|Sailor Moon is a staple of 90's anime if I've ever seen one.|
To be sure English voice acting in anime has come a long way since those early days and has given way to a rather tight-knit community of actors who all specialize in different roles. I'm not attempting to discredit these professionals and my not being able to enjoy English dubs has little to do with the current ability of the voice actors in general. Frankly speaking my command of the Japanese language is very rudimentary, my spoken Japanese is limited to asking for simple directions and my my ability to read and write in Japanese is non-existent, and so if I choose to watch an Anime in Japanese, if the option is there, I must read subtitles. Ergo it is not my understanding of this complex language that leads to choosing the original audio over the English equivalent nor is it some "weeabooesque" loyalty to a language I don't fully understand. It isn't even about some sense of purity. . . well not fully anyway.
There are those who would argue yes, but I don't buy it. If I produce a monochromatic, shot-for-shot reproduction of the 7 Samurai in Japan featuring an all Japanese cast, can I call it an Akira Kurosawa movie? Probably not. Aesthetics alone do not make a cultural medium, and that's what anime is, or rather has come to be known as. I'm aware that the word "anime" is simply a Japanification of a the English "animation", but lets be real here, in the popular North American psyche the term "anime" has come to embody so much more than mere "animation that happens to be made in Japan" and that's really what I'm getting at here.
|All the anime! (got it form here).|
Animation attempts to be an emulation of real life to a certain degree. Certainly some artists and animators take liberties but at the end of the day, the characters have to be identifiable and if there is dialogue, at one point the artists and animators would've had to think about which language these characters would be using as their native tongue. In the case of Japan that language is most likely Japanese, thus when the characters speak, rhythmically they speak and move as if they were speaking Japanese, like caricatures of Japanese people, because ostensibly that's what they are. Even in works of animation wherein the characters speak gibberish, the animators and artists will likely, perhaps even subconsciously include nuances that come from their native language as an automatic point of reference (take the Swiss show "pingu" for example - a English dubbed pingu would just be awful, though most of the charm does come from the fact that they are indeed speaking gibberish).
In most cases this dissonance is jarring and takes me out of the experience, it becomes hard to take the whole thing seriously, especially if the story-line is meant to be taken as such. This doesn't work nearly as bad with comic anime and in fact adds to the fun in many cases given the off-kilter nature of Japanese comedy (for example one of my favourite anime, Cromartie High School is hilarious in both English and Japanese for very different yet equally funny reasons). But, hey, if you don't have this problem, then good for you, keep on trucking.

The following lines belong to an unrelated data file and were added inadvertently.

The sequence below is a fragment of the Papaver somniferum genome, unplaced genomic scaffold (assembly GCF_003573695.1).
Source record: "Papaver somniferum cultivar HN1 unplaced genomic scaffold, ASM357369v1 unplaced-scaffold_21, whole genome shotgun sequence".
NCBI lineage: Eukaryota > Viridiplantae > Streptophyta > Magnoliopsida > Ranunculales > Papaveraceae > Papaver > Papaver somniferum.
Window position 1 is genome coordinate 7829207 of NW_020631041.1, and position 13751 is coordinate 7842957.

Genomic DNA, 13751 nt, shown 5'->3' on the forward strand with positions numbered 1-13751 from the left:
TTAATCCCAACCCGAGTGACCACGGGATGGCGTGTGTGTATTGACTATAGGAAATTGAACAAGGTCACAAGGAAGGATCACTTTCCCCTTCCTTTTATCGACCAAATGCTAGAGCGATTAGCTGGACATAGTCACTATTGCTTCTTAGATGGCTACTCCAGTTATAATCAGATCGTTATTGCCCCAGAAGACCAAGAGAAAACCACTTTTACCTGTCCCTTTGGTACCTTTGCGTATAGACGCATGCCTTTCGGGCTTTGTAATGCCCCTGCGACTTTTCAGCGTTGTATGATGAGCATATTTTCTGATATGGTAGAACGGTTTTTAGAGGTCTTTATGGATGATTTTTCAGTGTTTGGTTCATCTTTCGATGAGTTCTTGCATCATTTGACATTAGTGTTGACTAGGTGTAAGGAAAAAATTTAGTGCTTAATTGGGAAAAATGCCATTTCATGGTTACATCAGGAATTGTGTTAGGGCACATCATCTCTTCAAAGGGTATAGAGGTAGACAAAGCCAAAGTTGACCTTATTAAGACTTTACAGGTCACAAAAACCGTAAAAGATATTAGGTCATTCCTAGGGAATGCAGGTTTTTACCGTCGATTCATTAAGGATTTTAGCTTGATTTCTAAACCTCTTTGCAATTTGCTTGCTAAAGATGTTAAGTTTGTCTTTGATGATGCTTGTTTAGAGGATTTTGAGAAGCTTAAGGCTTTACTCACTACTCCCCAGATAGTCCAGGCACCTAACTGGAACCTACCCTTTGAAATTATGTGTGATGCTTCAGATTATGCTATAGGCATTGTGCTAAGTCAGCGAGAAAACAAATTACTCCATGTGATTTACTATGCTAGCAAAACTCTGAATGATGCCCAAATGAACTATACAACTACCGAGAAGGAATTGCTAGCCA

|I remember the original series of Hellsing having pretty cool English dubs in which the characters were given country specific accents which was a nice touch.|
For the record the Avatar argument was not why I wrote this to begin with it just serves as a good example for my argument. I haven't watched all of Avatar but believe me, it's on my bucket list. Avatar borrows its visual style from a number of Japanese anime tropes -- the world and character design, and animation are without a doubt wholly reminiscent of the aesthetic of anime, but you know what? I would not watch Avatar: The Last Airbender in Japanese. Of course I wouldn't! And that's because the show was produced by a team of English North Americans, speaking English, writing English dialogue, with character animation, while reminiscent of anime, designed and timed around the English language for ostensibly English speaking audiences. Avatar doesn't feel "off" the way imported and dubbed anime does because it was designed around the English language -- English is the native language of Avatar.
To reiterate, English dubbed anime just sounds kind of weird to me. It's in the lines; it's in the way the lines are delivered in relation to the movement of the characters; it's in the off-kilter tone and intonation, the extension of certain syllables that are not usually extended to match mouth or bodily movements that seem more natural in Japanese. It's in the decent yet still somehow awkward translation of Japanese phrases that are so melodramatic they sound inane in English that are somehow more palpable when read. It's the feeling I get when I realize that I've never heard a native speaker of English ever talk like that in real-life -- not even close. And that my friends, is why I, assuming I have a choice in the matter, will almost always choose Japanese audio over English for my Anime viewing pleasure. Thanks and goodnight (assuming you're reading this at night).
Well that went on much longer than I originally expected and I'm sure I introduced more problems then I solved, but hey, these things really write themselves ya know? In any case, see ya again when I feel like writing something again. Hope that was at least interesting for you, even if you don't agree.